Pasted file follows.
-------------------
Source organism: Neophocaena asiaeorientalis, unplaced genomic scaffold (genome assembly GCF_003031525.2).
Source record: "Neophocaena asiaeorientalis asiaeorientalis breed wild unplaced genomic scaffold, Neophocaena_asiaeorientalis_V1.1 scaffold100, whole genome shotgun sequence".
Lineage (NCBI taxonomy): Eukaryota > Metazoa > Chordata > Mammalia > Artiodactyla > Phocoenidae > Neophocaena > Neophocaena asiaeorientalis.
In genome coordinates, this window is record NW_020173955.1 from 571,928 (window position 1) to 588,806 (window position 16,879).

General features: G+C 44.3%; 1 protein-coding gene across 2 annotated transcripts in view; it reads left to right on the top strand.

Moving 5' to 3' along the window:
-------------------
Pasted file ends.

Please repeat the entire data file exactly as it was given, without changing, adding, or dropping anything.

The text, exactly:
Source organism: Neophocaena asiaeorientalis, unplaced genomic scaffold (genome assembly GCF_003031525.2).
Source record: "Neophocaena asiaeorientalis asiaeorientalis breed wild unplaced genomic scaffold, Neophocaena_asiaeorientalis_V1.1 scaffold100, whole genome shotgun sequence".
Lineage (NCBI taxonomy): Eukaryota > Metazoa > Chordata > Mammalia > Artiodactyla > Phocoenidae > Neophocaena > Neophocaena asiaeorientalis.
In genome coordinates, this window is record NW_020173955.1 from 571,928 (window position 1) to 588,806 (window position 16,879).

General features: G+C 44.3%; 1 protein-coding gene across 2 annotated transcripts in view; it reads left to right on the top strand.

Moving 5' to 3' along the window: